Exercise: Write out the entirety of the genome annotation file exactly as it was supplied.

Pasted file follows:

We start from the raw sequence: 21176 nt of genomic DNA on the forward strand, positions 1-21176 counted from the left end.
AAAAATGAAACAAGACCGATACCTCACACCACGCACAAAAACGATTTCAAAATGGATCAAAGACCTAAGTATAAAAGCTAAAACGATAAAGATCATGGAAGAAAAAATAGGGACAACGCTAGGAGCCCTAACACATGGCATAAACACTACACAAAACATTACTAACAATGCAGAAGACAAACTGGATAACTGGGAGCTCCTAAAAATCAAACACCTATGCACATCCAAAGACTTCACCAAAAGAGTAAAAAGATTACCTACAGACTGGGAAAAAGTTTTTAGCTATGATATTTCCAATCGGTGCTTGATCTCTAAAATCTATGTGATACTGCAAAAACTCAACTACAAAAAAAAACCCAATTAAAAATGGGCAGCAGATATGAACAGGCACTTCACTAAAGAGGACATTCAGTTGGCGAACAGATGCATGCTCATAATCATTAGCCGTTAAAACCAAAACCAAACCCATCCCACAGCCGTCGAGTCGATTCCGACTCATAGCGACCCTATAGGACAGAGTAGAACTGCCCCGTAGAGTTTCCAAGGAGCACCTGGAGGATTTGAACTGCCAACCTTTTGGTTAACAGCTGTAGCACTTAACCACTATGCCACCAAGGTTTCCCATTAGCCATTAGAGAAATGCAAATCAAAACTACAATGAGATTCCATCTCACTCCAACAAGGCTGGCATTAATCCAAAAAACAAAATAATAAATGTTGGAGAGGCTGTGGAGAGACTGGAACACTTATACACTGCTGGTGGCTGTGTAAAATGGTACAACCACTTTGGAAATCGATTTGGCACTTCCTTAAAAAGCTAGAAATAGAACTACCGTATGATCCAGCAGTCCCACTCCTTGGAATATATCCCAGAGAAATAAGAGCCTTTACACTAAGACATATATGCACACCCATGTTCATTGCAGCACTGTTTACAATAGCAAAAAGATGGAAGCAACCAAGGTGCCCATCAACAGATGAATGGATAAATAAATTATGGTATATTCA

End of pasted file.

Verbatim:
We start from the raw sequence: 21176 nt of genomic DNA on the forward strand, positions 1-21176 counted from the left end.
AAAAATGAAACAAGACCGATACCTCACACCACGCACAAAAACGATTTCAAAATGGATCAAAGACCTAAGTATAAAAGCTAAAACGATAAAGATCATGGAAGAAAAAATAGGGACAACGCTAGGAGCCCTAACACATGGCATAAACACTACACAAAACATTACTAACAATGCAGAAGACAAACTGGATAACTGGGAGCTCCTAAAAATCAAACACCTATGCACATCCAAAGACTTCACCAAAAGAGTAAAAAGATTACCTACAGACTGGGAAAAAGTTTTTAGCTATGATATTTCCAATCGGTGCTTGATCTCTAAAATCTATGTGATACTGCAAAAACTCAACTACAAAAAAAAACCCAATTAAAAATGGGCAGCAGATATGAACAGGCACTTCACTAAAGAGGACATTCAGTTGGCGAACAGATGCATGCTCATAATCATTAGCCGTTAAAACCAAAACCAAACCCATCCCACAGCCGTCGAGTCGATTCCGACTCATAGCGACCCTATAGGACAGAGTAGAACTGCCCCGTAGAGTTTCCAAGGAGCACCTGGAGGATTTGAACTGCCAACCTTTTGGTTAACAGCTGTAGCACTTAACCACTATGCCACCAAGGTTTCCCATTAGCCATTAGAGAAATGCAAATCAAAACTACAATGAGATTCCATCTCACTCCAACAAGGCTGGCATTAATCCAAAAAACAAAATAATAAATGTTGGAGAGGCTGTGGAGAGACTGGAACACTTATACACTGCTGGTGGCTGTGTAAAATGGTACAACCACTTTGGAAATCGATTTGGCACTTCCTTAAAAAGCTAGAAATAGAACTACCGTATGATCCAGCAGTCCCACTCCTTGGAATATATCCCAGAGAAATAAGAGCCTTTACACTAAGACATATATGCACACCCATGTTCATTGCAGCACTGTTTACAATAGCAAAAAGATGGAAGCAACCAAGGTGCCCATCAACAGATGAATGGATAAATAAATTATGGTATATTCA